Walking in a Winter Wonderland? Strategies for Early and Middle Pleistocene Survival in Midlatitude Europe

@article{Hosfield2016WalkingIA,
  title={Walking in a Winter Wonderland? Strategies for Early and Middle Pleistocene Survival in Midlatitude Europe},
  author={Robert Hosfield},
  journal={Current Anthropology},
  year={2016},
  volume={57},
  pages={653 - 682}
}
  • R. Hosfield
  • Published 26 August 2016
  • Environmental Science
  • Current Anthropology
Any occupation of northern Europe by Lower Paleolithic hominins, even those occurring during full interglacials, must have addressed the challenges of marked seasonality and cold winters. These would have included the problems of windchill and frostbite; duration, distribution, and depth of snow cover; reduced daylight hours; and distribution and availability of animal and plant foods. Solutions can essentially be characterized as a “stick or twist” choice, that is, year-round presence on a… 
Clothing and Hypothermia as Limitations for Midlatitude Hominin Settlement during the Pleistocene: A Comment on Hosfield 2016
  • I. Gilligan
  • Environmental Science
    Current Anthropology
  • 2017
Hosfield (2016) examines how hominins survived—or did not survive—winter conditions in midlatitude environments during the Early and Middle Pleistocene. The archaeological record indicates that
Fire-Free Hominin Strategies for Coping with Cool Winter Temperatures in North-Western Europe from Before 800,000 to Circa 400,000 Years Ago
There is no consensus on the chronology of fire use, with suggestions ranging from earliest use by Homo erectus 1.8 mya to relatively recent Anatomically Modern Humans. While it is widely agreed that
Short-Term Occupations During the Early Middle Paleolithic in Eastern Germany
Prehistoric hunter–gatherers frequently relocated to avoid foraging in previously depleted areas. Lakes and rivers played important roles in these movements as fixed locations in the landscape where
Between a rock and a cold place: Neanderthal biocultural cold adaptations
TLDR
It is well-accepted that Neanderthals appear to be the most cold-adapted of known fossil hominin groups; however, there are still many unknowns.
The use of fire and human distribution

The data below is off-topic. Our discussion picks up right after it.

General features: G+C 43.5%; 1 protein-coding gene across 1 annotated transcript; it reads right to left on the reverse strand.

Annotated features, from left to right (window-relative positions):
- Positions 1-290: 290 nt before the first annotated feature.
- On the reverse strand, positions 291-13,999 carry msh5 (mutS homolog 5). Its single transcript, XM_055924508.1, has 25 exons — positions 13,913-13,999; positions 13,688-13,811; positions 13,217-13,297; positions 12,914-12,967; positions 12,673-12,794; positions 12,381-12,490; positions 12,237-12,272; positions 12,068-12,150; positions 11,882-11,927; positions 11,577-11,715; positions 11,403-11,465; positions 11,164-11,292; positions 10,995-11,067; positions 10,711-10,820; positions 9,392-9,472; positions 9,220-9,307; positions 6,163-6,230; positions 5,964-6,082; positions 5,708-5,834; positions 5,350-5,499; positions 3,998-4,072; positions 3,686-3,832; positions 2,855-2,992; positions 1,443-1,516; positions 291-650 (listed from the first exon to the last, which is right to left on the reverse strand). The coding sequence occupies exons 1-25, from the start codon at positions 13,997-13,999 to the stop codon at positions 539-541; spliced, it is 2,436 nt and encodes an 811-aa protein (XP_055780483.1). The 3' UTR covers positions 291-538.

TLDR
The current state of knowledge of the chronology of hominin dispersal into temperate latitudes, from the earliest occupants to the authors' own species, and the archeological evidence for fire use is outlined.
Background to Neanderthal presence in Western Mediterranean Europe
...
1
2
3
4
5
...

References

SHOWING 1-10 OF 162 REFERENCES
A functional approach to Paleolithic open-air habitation structures
  • W. Chu
  • Environmental Science, Geography
  • 2009
Abstract Advances in hominin bioenergetics and paleoclimate reconstructions suggest that morphology was an insufficient buffer against the cool climate of Pleistocene Europe. To maintain homeostasis,
Riparian landscapes and human habitat preferences during the Hoxnian (MIS 11) Interglacial
The archaeological, environmental and geological data from Hoxnian Interglacial (Marine Isotope Stage (MIS) 11) sites from Britain are examined to elucidate the type of habitats that humans preferred
Early Pleistocene human occupation at the edge of the boreal zone in northwest Europe
TLDR
It is shown that Early Pleistocene hominins were present in northern Europe >0.78 Myr ago when they were able to survive at the southern edge of the boreal zone, which has significant implications for the understanding of early human behaviour, adaptation and survival, as well as the tempo and mode of colonization after their first dispersal out of Africa.
Human display and dispersal: A case study from biotidal Britain in the Middle and Upper Pleistocene
TLDR
It is argued that this development can be explained by the selective pressure from population dispersal for novel forms of cultural display that enhanced information exchange among adaptive generalists and which allowed the stretching of social relationships in space and time.
Humans in the Hoxnian: habitat, context and fire use at Beeches Pit, West Stow, Suffolk, UK†
A Lower Palaeolithic industry at Beeches Pit, West Stow, Suffolk, occurs within an interglacial sequence that immediately overlies glacial deposits, referable to the Anglian Lowestoft Formation.
...
1
2
3
4
5
...